How do I find my competitors for SEO?

SEO—Search Engine Optimization—is important for most businesses. It allows your potential customers and clients to find you on search engines like Google.

As the old saying goes, you don’t have to run faster than a bear to get away from it. You just have to run faster than the guy next to you. If you want to pass your competitors in Google, you just need to do better than they’re doing.

So, how do you find your SEO competitors? Once you do find them, how can you do a competitor analysis on your own?

Coming up with your competitors

Your goal for the entire list is 5-20 competitors. Too few, and you won’t have a good baseline. Too many, and you’ll end up with more data than what is actually useful and actionable.

First, start your research by listing competitors without using Google. List any competitors you already know of, along with their websites. Then, use local directories like the BBB and chambers of commerce. If you happen to have a phone book laying around somewhere, feel free to grab that and look in your category.

Next, search Google for your industry. If your company’s ideal customer or client is close to you geographically, you can include “near me” or something more specific like “Oklahoma City.”

If you happened to run a restaurant in Edmond, your searches might look more like this:

  • Restaurants near me
  • Restaurants in Edmond
  • Restaurants north OKC
  • Best restaurants in Edmond
  • Downtown Edmond restaurants

Or, as a digital marketing agency, here are a few different searches we could use when doing our research:

  • Digital marketing company near me
  • Web design agency in Oklahoma City
  • Marketing agencies OKC
  • Internet marketing companies near me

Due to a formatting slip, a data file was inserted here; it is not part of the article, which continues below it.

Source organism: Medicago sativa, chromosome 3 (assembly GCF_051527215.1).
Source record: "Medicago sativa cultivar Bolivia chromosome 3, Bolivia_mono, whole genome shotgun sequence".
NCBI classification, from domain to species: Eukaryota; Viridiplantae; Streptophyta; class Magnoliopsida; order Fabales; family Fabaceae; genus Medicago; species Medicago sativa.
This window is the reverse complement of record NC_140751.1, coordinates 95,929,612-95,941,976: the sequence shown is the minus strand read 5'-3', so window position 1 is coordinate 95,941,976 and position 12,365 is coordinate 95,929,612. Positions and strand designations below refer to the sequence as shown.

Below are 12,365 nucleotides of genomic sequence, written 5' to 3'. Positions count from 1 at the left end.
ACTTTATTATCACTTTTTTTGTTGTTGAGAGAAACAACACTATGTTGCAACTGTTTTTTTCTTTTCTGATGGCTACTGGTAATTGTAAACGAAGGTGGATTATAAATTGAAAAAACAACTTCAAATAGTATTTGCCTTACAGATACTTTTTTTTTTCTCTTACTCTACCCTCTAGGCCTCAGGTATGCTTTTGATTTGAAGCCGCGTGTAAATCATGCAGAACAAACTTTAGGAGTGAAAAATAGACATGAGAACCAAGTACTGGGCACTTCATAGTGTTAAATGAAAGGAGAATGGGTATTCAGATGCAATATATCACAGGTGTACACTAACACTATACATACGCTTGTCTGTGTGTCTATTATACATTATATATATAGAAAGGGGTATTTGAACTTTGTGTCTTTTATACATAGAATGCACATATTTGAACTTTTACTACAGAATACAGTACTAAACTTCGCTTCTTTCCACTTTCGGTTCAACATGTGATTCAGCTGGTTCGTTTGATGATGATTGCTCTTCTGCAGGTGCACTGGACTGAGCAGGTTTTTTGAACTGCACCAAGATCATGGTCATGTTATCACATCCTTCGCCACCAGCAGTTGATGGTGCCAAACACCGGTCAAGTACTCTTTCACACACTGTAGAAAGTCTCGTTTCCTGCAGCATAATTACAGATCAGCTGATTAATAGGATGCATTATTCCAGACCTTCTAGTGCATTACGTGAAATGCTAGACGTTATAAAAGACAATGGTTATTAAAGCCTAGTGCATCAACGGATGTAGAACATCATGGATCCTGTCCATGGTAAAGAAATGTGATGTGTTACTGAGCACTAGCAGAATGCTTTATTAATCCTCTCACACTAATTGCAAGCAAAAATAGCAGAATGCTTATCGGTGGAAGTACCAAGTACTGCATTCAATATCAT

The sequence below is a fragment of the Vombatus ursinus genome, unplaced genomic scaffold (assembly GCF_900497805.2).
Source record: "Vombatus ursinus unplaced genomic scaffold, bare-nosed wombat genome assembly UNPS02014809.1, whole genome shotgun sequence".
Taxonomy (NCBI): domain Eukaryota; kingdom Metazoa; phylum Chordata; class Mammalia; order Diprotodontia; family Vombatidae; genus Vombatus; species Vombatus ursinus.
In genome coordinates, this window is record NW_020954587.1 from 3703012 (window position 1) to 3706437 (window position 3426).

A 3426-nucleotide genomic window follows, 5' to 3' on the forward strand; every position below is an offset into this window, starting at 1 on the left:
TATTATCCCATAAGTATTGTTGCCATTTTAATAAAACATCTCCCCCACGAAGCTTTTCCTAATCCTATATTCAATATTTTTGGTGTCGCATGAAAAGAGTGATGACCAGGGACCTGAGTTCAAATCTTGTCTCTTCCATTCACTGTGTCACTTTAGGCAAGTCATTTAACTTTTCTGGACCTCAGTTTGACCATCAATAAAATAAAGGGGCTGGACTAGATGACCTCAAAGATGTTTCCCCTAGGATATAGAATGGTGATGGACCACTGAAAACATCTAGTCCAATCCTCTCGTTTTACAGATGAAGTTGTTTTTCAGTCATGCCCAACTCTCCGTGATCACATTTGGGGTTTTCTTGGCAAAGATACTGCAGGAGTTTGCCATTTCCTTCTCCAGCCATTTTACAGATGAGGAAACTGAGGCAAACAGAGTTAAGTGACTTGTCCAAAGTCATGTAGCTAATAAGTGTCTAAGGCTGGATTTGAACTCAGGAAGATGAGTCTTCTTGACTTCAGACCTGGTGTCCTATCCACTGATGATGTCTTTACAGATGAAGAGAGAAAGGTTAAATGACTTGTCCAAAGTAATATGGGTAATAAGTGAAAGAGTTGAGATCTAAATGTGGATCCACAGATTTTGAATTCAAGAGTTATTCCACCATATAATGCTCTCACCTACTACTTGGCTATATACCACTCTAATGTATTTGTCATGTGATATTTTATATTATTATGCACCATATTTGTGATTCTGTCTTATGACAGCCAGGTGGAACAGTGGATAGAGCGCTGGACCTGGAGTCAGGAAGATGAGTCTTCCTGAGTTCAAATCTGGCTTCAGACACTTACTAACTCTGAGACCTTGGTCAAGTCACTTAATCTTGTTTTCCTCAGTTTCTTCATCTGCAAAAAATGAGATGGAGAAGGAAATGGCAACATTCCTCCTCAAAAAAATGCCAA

• Social media management OKC
  • Marketing firms OKC

It’s true, that list being in this very blog article could help our own SEO a little bit. Hey, we’re not above experimenting and seeing what works!

But, hopefully, you get the idea. Don’t let yourself get too caught up in searching. Once you have a good baseline of 5-20 competitors, you should move on.

Finally, be sure to include yourself in your list. The whole point is to see how you stack up against your competition and what needs improvement, so you’ll want to check your own website as well.

Check site speed 

Now that you have your list of competitors, it’s time to see how they’re doing. One factor that impacts your SEO is how quickly your website loads and responds. In fact, back in June 2021, Google rolled out their Core Web Vitals update that made your website’s speed even more important.

There are a few different online tools you can use to determine the speed of both your website and your competitor’s websites.

Different tools test different factors and can give you varying suggestions on how to improve. Overall, my favorite is the first on the list—Google’s PageSpeed Insights—if you’re going to just use one. After all, it’s provided by the actual search engine you’re trying to rank well on!

When you’re ready to work on your own website’s speed, check out our article, “How do I fix a slow website?

Check blogs 

Another critical factor of your website’s on-site SEO is content SEO. That usually takes the form of blog articles. Fortunately, that’s easy enough to measure on your competitor’s websites.